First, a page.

Synthese 139 (1):143-164 (2004)

Ari Maunu
University of Turku
Leibniz, it seems, wishes to reduce statements involving relations or extrinsic denominations to ones solely in terms of individual accidents or, respectively, intrinsic denominations. His reasons for this appear to be that relations are merely mental things (since they cannot be individual accidents) and that extrinsic denominations do not represent substances as they are on their own. Three interpretations of Leibniz''s reductionism may be distinguished: First, he allowed only monadic predicates in reducing statements (hard reductionism); second, he allowed also `implicitly relational predicates'' such as `loves somebody'' (soft reductionism); third, he allowed also `explicitly relational predicates'' such as `loves Helen'' (nonreductionism). Hard reductionism is problematic with respect to Leibniz''s doctrines of universal expression and incompossibility (among other things). Nonreductionism, in turn, faces insurmountable problems with Leibniz''s doctrine of self-sufficiency and internal identification of substances, as well as with that of individual accidents. The remaining option, soft reductionism, standing between the other two interpretations, arguably avoids at least some of their problems.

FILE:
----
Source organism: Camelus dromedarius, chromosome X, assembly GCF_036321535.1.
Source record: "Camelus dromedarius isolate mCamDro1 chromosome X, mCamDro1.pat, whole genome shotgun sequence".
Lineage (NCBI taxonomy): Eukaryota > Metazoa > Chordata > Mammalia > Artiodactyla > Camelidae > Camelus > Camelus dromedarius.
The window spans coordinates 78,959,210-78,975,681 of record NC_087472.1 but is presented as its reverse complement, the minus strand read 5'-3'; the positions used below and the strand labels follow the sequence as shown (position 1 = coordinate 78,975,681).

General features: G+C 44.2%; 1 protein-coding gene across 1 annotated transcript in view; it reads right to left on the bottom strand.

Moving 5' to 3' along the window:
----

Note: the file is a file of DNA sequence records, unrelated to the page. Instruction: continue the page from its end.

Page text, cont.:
Keywords Leibniz  Relations  Properties  Substance
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DOI 10.1023/
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References found in this work BETA

Primitive Thisness and Primitive Identity.Robert Merrihew Adams - 1979 - Journal of Philosophy 76 (1):5-26.
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Citations of this work BETA

Leibniz on Sensation and the Limits of Reason.Walter Ott - 2016 - History of Philosophy Quarterly 33 (2):135-153.
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